Utopian dreams: the TPA object to evidence-based support for pregnant mums

In an ideal world, pregnant mothers wouldn’t smoke, we’d all walk to work and no one would eat junk food. On BBC Radio Kent this morning I put the rational, evidence based case for encouraging mums-to-be to quit smoking through the tried and tested scheme of giving vouchers for fresh fruit and vegetables for every week that they don’t smoke. It’s a win-win-win scenario: low cost – healthier mum – healthier baby. Started in Dundee over eight years ago as the ‘Give it up for Baby’ scheme, this smoking cessation support has been shown to be one of the most effective ways of encouraging mothers to quit.

However the Tax Payers Alliance (TPA) object, pouring scorn on mothers who should know better, saying we already spend loads on teenage mums and claiming this scheme is adding to our national debt.

Yet their argument for non-interference based on rising debt is idealistic economics; their repeated accusations of nannying contradicts their concern for prudent use of taxes; their claim that mothers should need no incentives to make good choices ignores reality.

Economically, the long-term costs to the nation of low birth-weight babies born to mums who smoke can be enormous. In addition to the extra post-natal support to help babies gain weight, the risks to the child include breathing problems, sleep apnea, heart problems, jaundice, chronic lung disorders and infections. Some go on to have long-term problems with hyperactivity, development and school achievement.

The extra cost of just one baby born prematurely due to the mother smoking could outweigh the entire-cost of offering a hundred mothers weekly £12.50 grocery vouchers for quitting. The TPA mean well, and it is right to ensure that we don’t rack up more debt. However our concern should be that taxes are spent in the most effective way possible, and whilst others can preach about their Utopian idyl, the rest of us should focus on the evidence, intelligent incentives and the best way to deliver a caring economy.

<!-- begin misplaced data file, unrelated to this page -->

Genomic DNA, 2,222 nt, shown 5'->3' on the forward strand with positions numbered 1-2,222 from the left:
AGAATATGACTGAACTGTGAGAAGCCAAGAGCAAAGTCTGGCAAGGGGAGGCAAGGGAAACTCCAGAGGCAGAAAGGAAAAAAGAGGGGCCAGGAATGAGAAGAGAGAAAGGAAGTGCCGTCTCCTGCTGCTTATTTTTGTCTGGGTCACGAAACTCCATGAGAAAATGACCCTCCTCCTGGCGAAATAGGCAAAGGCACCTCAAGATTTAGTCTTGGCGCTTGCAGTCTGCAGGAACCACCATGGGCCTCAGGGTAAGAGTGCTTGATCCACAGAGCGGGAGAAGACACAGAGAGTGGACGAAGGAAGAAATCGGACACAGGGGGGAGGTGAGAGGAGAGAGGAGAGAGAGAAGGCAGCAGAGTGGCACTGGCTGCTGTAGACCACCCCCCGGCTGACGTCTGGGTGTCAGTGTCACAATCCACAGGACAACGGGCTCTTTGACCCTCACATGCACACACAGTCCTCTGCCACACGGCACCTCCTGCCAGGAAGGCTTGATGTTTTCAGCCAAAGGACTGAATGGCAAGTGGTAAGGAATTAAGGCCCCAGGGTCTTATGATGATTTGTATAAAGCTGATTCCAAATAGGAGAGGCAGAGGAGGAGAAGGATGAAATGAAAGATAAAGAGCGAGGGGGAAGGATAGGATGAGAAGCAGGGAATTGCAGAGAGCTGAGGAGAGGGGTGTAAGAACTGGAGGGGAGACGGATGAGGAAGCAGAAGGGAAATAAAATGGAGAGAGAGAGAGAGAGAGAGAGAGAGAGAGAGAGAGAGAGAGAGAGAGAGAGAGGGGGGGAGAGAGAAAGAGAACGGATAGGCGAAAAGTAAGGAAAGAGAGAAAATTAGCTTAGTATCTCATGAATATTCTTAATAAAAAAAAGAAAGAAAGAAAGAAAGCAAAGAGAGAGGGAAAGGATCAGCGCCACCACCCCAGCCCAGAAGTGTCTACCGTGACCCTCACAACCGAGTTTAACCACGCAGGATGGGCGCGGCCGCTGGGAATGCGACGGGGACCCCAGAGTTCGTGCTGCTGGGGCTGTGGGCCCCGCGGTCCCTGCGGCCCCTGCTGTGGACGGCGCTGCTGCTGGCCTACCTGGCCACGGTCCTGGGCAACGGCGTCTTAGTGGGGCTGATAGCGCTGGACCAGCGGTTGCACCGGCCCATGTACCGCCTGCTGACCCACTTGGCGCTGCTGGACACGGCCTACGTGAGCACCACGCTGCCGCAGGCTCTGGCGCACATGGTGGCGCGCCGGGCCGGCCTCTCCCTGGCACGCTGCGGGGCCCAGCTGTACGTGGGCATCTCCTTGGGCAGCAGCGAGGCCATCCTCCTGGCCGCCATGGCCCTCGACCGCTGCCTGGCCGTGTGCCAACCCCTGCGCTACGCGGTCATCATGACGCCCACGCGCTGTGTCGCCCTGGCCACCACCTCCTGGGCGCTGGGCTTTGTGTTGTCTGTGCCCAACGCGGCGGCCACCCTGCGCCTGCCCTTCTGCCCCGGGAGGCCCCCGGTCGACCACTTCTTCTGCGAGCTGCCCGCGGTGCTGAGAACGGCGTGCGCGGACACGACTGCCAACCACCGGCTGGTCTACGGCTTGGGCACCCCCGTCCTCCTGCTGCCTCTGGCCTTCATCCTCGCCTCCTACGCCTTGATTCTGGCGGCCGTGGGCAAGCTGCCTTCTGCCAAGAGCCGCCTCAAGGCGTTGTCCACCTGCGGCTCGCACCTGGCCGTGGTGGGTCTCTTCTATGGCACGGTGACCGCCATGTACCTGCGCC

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About Julia Manning

Julia Manning is a social pioneer, writer, campaigner and commentator. Formerly a clinical optometrist specialising in diabetes and visual impairment, she is the founder and Director of 2020health, an independent, social enterprise Think Tank whose aim is to Make Health Personal and Social. 2020health has through research, events and campaigning influenced opinion and action in fields as diverse as bioethics, alcohol, emerging technologies, fraud, education, consumer technology and vaccination. In 2014, 2020health were founding partners of the Health Tech and You Awards with Axa PPP and the Design Museum. Since 2016, 2020health has increasingly focused on digital health and public health in the community. Julia is a Fellow of the RSA and now also a part-time PhD student at the UCL Interaction Centre, studying the use of digital technology for stress management in the workplace. Julia has shared 2020health's research widely in the media (BBC News, ITV, Channel 5 News, BBC 1′s The Big Questions & Victoria Derbyshire, BBC Radio 4 Today, PM and Woman's Hour, LBC) and has taken part in debates and contributed to BBC’s Newsnight, Panorama, You and Yours and ITV’s The Week.
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